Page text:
Creative Music Works Thursday, June 20, 2008 Denver Art Museum Better than: A typical Thursday night at the DAM
Last night, I walked into what has to be one of the strangest events that the two-year old Hamilton Building in the Denver Art Museum has put on. In a collaboration between Creative Music Works (2008 Westword MasterMind award winners) and DAM, a video sculpture by Kristopher Collins, aka Movax, was projected onto the wall facing the staircase between the first and second floors, while local musicians played an improvised set of music that was, as curator Scott Kinnamon described it, a reaction to “the central germinating creative force” of Clyfford Still’s paintings.
The Denver Art Museum is only a few months away from wrapping up its Clyfford Still mini-exhibition until 2010, when the thirteen paintings will be shown with over 800 others of his that have been brought to Denver on the condition of a permanent Clyfford Still Museum. To tide eager Denver art lovers over until then, Dean Sobel, the director of the new Clyfford Still Museum, asked Kinnamon, an independent filmmaker and artist, to think of a concept involving the paintings.
Kinnamon, who curated the event with Creative Music Works President Andrew Starr and Program Director Paul Riola, chose collaborators that both channeled and challenged the paintings of Still. The 45-minute set, which the spectators watched/ listened to in rows of seats facing the wall (away from the performers in the corner), held my attention until right before the end, when I checked my watch and realized how much time had passed by.
The music was filled with a kind of ominous melancholy that the stark and revolutionary paintings of Still might inspire. Yet the dynamic sampling and beats of Collin Bricker and the nearly unrecognizable-as-a-guitar sounds from Janet Feder gave the group a modern and seemingly un-Still like touch. Greg Harris laid down licks on the vibes that sounded like sections out of a sci-fi movie soundtrack while Mark Harris brought the nasty alto sax jazz-inflected sound. Kent McLagen’s double bass, meanwhile, seemed to bring the minimalist drone backdrop to the group, though he still was not against the more adventurous run from time to time.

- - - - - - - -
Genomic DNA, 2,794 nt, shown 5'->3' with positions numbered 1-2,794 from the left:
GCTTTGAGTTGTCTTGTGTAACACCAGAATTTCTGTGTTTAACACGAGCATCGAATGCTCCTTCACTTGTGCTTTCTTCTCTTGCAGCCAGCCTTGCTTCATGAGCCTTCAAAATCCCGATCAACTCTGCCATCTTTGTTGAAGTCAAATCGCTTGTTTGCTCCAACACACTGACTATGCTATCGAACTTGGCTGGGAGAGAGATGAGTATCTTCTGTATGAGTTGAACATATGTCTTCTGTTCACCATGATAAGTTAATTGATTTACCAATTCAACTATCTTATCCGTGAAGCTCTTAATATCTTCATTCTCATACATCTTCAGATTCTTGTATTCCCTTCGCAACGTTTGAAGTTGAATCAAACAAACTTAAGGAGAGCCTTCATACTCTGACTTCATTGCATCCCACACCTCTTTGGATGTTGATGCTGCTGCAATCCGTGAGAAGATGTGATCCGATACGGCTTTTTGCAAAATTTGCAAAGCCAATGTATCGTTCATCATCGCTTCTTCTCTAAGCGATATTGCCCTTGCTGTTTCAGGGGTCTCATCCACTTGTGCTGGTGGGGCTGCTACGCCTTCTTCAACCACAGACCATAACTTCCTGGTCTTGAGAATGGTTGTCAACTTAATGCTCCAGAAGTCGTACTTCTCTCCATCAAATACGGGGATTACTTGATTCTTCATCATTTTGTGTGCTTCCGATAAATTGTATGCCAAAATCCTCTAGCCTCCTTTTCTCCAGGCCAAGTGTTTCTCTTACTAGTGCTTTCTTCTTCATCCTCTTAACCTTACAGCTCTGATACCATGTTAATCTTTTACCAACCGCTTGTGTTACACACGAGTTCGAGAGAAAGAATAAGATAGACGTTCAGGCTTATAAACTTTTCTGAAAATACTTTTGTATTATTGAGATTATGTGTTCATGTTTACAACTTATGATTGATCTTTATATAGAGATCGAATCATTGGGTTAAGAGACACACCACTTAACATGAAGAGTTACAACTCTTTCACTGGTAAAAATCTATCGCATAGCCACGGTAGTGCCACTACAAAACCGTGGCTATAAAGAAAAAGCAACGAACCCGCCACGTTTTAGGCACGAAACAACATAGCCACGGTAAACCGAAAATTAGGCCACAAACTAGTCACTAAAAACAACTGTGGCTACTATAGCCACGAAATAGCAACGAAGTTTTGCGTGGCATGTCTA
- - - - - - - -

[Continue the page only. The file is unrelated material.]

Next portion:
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Overall, when paired with the swirling images on the angular wall of the building (another theme of the evening was architecture), the event was riveting, if short. It was a listenable yet consistently challenging music experience, set against a consistently challenging architectural piece and an artist who defied easy fame for a more complicated kind of legacy.
“The idea of what Still stood for," Riola explained, "is really in line with what we stand for.” Given Creative Music Works’ focus on giving talented and adventurous local musicians a chance to improvise and create original work, that certainly sees like a mission that the iconoclastic Still would have to admire.
-- James Anthofer
Critic’s Notebook Personal Bias: I’m still sort of ambivalent about the Hamilton building as architecture, but there’s been some great exhibitions in it so far. Random Detail: The catered food was pretty solid, though it might have been tastier at 6:30, the first time the performance was shown. By The Way: The lights in the atrium were on the whole time, which made it more difficult to see the video. Kinnamon mentioned something about the fire marshal forcing them to keep them on.